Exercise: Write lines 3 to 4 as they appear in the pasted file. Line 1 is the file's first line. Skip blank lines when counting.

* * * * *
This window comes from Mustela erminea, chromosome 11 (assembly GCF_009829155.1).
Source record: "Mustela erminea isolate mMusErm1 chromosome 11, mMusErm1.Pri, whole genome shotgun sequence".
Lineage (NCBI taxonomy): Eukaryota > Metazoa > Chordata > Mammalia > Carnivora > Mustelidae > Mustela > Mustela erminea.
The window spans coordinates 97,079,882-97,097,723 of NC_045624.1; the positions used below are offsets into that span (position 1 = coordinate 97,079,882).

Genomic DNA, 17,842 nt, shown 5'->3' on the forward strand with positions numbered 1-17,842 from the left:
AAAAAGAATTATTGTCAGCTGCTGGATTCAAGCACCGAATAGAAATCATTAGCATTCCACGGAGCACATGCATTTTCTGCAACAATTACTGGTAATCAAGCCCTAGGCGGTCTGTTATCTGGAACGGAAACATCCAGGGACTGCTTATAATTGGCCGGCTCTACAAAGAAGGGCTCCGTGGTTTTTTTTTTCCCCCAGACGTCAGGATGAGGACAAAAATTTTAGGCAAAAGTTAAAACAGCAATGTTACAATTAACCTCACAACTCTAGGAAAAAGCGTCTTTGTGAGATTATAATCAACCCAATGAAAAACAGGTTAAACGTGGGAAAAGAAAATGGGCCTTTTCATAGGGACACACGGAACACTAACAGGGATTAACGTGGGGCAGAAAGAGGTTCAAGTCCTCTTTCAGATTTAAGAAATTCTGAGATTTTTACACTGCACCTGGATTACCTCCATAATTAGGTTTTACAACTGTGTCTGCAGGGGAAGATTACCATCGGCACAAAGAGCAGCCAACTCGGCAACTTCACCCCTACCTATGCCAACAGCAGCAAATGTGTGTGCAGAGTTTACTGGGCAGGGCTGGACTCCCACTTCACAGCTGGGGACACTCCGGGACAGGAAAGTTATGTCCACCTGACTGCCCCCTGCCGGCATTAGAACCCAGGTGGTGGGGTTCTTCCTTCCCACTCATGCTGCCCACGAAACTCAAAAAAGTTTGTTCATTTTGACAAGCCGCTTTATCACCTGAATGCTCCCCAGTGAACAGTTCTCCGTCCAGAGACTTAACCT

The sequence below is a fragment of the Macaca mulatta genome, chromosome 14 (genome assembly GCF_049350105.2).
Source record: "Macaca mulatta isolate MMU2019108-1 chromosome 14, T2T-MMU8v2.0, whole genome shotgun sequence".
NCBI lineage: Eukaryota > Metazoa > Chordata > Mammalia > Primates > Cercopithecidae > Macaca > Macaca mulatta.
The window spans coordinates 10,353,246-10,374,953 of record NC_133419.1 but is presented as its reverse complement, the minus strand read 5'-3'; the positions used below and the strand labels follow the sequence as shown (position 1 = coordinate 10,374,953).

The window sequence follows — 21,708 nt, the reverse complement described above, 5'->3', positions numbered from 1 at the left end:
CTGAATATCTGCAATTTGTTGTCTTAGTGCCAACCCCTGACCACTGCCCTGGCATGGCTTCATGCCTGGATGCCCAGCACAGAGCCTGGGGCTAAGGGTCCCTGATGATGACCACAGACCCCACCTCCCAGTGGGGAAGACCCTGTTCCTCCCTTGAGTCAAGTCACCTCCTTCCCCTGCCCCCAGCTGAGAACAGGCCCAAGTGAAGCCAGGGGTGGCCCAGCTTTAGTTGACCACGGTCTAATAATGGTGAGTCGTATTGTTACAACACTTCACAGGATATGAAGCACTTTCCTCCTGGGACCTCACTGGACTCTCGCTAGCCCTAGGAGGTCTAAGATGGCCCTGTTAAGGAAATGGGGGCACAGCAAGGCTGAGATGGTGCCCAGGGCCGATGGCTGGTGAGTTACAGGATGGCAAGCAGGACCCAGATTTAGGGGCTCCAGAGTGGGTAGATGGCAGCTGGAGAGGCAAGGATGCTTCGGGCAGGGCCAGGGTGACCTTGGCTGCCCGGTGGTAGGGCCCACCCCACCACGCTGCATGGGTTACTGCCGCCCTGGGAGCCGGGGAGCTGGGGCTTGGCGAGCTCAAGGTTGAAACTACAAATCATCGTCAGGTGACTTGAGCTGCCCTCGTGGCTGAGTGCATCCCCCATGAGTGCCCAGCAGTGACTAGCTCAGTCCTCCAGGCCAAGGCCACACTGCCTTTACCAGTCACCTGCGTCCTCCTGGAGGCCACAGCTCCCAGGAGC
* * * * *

Lineage (NCBI taxonomy): Eukaryota > Metazoa > Chordata > Mammalia > Carnivora > Mustelidae > Mustela > Mustela erminea.
The window spans coordinates 97,079,882-97,097,723 of NC_045624.1; the positions used below are offsets into that span (position 1 = coordinate 97,079,882).